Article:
Richie’s reaction itself is fairly noteworthy because it makes a distinction between actual memory (as it pertains to your brain) and muscle/body memory, or more plainly, PTSD. It’s reminiscent of someone flinching when someone else raises their hand (even if they’ve never experienced violence from that particular person before) or someone’s heart racing when someone raises their voice, or even someone being anxious around fireworks reminiscent of warzone sights and sounds. It’s a particularly bleak but pragmatic reminder that no matter how far the Losers — and even the audience — physically move away from the trauma that is It, the trauma is always going to follow them around. And, in the worst-case scenario, conquer and consume them if they opt out of confronting it.

3. The film presents two choices: confront your trauma or die.

Brooke Palmer/Warner Bros.

When Mike first assembles the Losers and advises that sealing away the wicked clown forever is the only way to be rid of him for good, no one truly takes him at his word. The fear of confronting such evil is enough to convince most of the adult Losers that returning to their respective homes and forgetting once again — even with the high price of repressed trauma — is better than the alternative. It is not until Beverly reveals that she has been experiencing visions of each of the adult Losers’ deaths, even though they resolve to stay away from Derry, that each of them pauses to consider Mike’s warning. And Beverly’s revelation wouldn’t have happened without the discovery of Stan’s fate.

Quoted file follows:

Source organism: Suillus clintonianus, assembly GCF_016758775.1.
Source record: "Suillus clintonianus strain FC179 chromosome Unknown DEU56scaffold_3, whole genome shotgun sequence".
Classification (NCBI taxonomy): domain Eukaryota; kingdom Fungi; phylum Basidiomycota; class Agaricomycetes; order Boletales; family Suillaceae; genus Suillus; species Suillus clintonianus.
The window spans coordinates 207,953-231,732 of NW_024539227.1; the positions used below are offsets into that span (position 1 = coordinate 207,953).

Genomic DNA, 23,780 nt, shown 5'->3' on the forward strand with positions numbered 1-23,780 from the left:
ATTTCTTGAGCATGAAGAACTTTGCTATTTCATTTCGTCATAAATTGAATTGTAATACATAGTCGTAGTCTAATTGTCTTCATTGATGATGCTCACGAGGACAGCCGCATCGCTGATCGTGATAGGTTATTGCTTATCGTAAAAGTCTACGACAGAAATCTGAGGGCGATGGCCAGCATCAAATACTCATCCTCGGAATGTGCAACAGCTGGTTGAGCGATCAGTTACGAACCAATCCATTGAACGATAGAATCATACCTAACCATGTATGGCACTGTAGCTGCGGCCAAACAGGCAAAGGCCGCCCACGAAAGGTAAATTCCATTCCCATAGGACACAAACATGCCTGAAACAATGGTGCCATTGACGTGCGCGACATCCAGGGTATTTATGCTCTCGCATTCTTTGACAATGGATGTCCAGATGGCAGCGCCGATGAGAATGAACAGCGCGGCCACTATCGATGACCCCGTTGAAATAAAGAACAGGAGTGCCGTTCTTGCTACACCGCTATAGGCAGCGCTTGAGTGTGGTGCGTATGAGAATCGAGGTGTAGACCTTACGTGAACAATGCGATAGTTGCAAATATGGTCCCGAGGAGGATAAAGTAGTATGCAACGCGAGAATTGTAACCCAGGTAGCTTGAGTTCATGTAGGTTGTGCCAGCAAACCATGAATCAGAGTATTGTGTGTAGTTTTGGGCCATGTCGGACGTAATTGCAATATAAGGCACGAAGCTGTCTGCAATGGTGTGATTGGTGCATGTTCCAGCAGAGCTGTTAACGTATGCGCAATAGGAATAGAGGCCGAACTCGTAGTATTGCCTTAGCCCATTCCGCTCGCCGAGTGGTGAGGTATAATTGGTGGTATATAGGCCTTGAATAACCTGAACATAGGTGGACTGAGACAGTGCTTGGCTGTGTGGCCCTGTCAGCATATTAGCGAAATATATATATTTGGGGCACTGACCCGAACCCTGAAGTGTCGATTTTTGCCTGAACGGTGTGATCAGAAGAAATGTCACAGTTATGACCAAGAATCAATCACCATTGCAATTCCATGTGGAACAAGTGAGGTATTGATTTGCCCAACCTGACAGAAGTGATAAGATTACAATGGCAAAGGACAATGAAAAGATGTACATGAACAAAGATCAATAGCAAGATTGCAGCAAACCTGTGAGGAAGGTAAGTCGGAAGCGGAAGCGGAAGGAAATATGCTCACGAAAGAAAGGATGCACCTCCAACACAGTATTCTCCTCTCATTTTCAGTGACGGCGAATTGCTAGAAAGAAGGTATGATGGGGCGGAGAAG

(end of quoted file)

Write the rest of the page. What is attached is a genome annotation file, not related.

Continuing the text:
Stan (Andy Bean) is the film’s main example of the idea “confront your trauma or die,” for he quite literally decides that dying by suicide is better than confronting It, or letting It creep upon him at an inopportune time. And it is his incredibly dark choice that sets this grim challenge of confronting It into motion for the rest of the Losers. His death, for the rest of the film, then functions as a bleak example of the fate that awaits them if they chicken out of confronting It, like Stan supposedly has.

Warner Bros. Pictures

Survivors may (and perhaps should) take issue with his fate and the implication or assumption that his choice to give in makes him “weaker” or “lesser” than any of the other Losers, as voiced reluctantly by Richie. But, of course, by the film’s conclusion, It Chapter Two makes it starkly clear via Stan himself that his choice was deeply complicated. And that much like the grieving process, one’s own confrontation of their childhood trauma is profoundly personal and will always vary from one person to the next.

And the struggle to overcome It does not make one weak. It just means that trauma is powerful. And deeply complex.